Trials and Punishments of Pigs

In The Criminal Prosecution and Capital Punishment of Animals (1906), E.P. Evans listed 37 prosecutions of swine between the ninth and nineteenth centuries. A few examples: In 1266, at Fontenay-aux-Roses, near Paris, a pig convicted of having eaten a child was publicly burned by order of the monks of Sainte Genevieve. In 1394, a pig was found guilty of "having killed and murdered a child in the parish of Roumaygne, in the county of Mortaing, for which deed the said pig was condemned to be haled and hanged by Jehan Petit, lieutenant of the bailiff." Finally, in 1379, three sows from a communal herd at Saint-Marcel-le-Jeussey rushed upon Perrinot Muet, the son of the swine-keeper, throwing him to the ground, fatally injuring him. The entire herd was arrested as accomplices and sentenced by the court to death. But the prior, Friar Humbert de Poutiers, not wanting to endure the loss of the swine, sent a petition to the Duke of Burgundy asking that all of the pigs, save for the three sows, be pardoned. The others were set free, "notwithstanding that they had been present at the death of the said swineherd."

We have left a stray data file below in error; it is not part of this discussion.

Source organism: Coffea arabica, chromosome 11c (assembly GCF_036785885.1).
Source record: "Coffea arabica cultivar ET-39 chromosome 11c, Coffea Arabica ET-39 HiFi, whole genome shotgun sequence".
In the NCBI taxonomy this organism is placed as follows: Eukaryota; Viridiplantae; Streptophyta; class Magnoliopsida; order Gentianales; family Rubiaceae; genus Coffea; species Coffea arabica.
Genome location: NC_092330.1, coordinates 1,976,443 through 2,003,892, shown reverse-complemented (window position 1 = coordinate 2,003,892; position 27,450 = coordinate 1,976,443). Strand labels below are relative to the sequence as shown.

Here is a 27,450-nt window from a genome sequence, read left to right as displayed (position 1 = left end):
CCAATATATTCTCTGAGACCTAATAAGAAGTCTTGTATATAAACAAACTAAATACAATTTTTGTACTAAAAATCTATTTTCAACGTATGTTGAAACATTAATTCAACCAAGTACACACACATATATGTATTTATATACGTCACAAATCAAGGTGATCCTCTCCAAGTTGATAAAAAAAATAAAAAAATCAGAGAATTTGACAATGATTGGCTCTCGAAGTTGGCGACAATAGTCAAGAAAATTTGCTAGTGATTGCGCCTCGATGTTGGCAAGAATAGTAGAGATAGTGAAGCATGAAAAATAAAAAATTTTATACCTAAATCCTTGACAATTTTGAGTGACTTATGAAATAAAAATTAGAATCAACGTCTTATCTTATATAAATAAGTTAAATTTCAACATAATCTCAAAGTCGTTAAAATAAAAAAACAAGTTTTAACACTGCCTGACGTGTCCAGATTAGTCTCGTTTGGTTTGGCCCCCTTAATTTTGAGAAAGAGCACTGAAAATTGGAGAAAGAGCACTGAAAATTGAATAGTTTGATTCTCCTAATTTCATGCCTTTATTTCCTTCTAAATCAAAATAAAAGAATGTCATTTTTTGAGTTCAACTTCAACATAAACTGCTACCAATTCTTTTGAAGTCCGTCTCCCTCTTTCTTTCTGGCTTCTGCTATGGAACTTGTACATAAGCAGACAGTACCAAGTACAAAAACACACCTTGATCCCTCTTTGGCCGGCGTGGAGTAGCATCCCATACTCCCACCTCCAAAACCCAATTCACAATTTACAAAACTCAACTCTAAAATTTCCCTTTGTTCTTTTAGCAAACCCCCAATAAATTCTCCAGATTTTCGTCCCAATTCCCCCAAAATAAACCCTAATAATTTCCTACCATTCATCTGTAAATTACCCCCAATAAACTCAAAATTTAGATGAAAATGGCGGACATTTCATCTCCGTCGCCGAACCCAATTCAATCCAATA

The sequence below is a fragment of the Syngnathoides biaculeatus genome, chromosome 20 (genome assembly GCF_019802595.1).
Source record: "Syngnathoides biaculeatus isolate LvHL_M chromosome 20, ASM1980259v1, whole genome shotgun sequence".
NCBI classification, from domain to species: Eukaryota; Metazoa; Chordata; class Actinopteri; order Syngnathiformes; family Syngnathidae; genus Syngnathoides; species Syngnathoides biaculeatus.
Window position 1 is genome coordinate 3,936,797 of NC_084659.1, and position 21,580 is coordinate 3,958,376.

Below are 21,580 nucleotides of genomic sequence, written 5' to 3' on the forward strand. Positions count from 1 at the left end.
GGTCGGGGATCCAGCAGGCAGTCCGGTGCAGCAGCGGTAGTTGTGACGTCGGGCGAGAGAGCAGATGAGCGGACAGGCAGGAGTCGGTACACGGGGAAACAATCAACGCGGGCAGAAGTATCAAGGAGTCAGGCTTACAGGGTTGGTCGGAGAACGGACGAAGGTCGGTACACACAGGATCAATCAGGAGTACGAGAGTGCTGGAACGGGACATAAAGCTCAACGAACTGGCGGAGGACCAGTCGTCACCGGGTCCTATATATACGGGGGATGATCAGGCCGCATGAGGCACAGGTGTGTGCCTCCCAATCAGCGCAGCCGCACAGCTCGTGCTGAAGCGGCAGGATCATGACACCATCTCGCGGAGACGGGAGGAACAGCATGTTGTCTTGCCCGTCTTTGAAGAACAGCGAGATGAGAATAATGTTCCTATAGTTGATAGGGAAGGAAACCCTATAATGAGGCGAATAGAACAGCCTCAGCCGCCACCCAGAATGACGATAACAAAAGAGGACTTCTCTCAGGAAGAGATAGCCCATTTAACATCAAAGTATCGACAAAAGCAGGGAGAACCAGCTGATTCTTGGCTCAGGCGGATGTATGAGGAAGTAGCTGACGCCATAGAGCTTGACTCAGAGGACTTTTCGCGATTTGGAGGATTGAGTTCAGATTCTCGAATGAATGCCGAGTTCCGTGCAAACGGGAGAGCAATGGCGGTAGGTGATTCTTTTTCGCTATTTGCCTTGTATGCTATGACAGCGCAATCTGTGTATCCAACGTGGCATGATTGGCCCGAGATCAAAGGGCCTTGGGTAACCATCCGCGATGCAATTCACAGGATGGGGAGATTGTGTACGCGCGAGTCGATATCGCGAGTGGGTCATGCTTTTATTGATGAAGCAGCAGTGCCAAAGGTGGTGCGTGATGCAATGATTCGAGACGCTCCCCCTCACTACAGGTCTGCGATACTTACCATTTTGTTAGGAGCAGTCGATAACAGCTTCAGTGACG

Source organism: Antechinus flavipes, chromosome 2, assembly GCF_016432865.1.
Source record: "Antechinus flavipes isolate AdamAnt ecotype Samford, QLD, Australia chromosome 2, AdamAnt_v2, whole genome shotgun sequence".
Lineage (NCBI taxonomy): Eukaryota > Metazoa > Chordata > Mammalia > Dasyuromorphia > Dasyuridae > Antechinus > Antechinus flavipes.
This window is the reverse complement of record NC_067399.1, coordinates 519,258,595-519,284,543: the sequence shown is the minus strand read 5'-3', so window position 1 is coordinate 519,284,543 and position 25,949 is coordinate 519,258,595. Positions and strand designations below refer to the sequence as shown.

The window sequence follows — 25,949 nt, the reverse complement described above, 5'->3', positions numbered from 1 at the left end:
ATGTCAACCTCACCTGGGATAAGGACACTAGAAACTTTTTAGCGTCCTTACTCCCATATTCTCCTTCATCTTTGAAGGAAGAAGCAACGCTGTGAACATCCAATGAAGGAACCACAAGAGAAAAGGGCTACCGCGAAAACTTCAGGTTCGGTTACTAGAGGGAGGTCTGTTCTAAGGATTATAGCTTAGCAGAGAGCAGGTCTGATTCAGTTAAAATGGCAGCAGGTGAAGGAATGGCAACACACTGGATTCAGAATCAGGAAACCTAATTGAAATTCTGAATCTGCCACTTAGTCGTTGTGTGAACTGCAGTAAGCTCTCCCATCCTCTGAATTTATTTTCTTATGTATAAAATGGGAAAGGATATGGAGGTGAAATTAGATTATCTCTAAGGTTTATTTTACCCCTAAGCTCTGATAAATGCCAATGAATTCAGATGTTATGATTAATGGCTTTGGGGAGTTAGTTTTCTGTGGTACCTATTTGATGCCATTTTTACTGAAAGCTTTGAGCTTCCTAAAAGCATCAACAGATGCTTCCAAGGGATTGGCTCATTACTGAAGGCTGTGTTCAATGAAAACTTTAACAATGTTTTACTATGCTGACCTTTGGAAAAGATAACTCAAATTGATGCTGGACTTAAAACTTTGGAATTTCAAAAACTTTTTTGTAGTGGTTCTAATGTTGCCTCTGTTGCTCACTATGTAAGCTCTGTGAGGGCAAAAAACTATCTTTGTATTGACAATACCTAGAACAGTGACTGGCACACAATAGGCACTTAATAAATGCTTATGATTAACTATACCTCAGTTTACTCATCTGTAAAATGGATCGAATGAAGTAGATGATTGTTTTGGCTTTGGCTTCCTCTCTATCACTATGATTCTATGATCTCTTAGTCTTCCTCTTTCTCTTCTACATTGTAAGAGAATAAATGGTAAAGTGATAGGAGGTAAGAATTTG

Writing a hundred years earlier, E.P. Evans could only attribute these prosecutions to "an extremely crude, obtuse, and barbaric sense of justice," but as Nicholas Humphrey has suggested in his 1987 foreword to Evans' book, these trials may have helped "to domesticate chaos, to impose order on a world of accidents--and specifically to make sense of certain seemingly inexplicable events by redefining them as crimes." A similar argument is made in Darren Oldridge's Strange Histories (2005). As he concludes, "For us, the treatment of these animals may have the character of farce, but it was much nearer to tragedy for the men and women involved."

Friday, February 09, 2007

Ethical Meat Lures Lapsed Vegetarians

The BBC News Magazine has published several articles lately about vegetarians whose resolve has weakened now that organic meats are becoming easier to find. The first, by Megan Lane, recounts her own reversion to meat eating as long as it comes from "animals who've enjoyed a happy life before being slaughtered." Her article notes that organic products constitute just 1.4% of meat sales in the U.K., though the amount is rising. A spokesman for the Vegetarian Society noted that many of the three million vegetarians in the U.K. likely gave up meat in the first place because of the practice of factory farming, but added "you would be hard-pressed to find a committed vegetarian who would switch back to being a meat-eater simply because a lamb or cow was bred on an organic farm. These animals are still killed whether they lived on an organic farm or not." Suffice to say that the on-line version of this essay comes with lots of comments which make for interesting reading. You can find the whole article, titled "Some sausages are more equal than others" (nice riff on Animal Farm, eh?) here.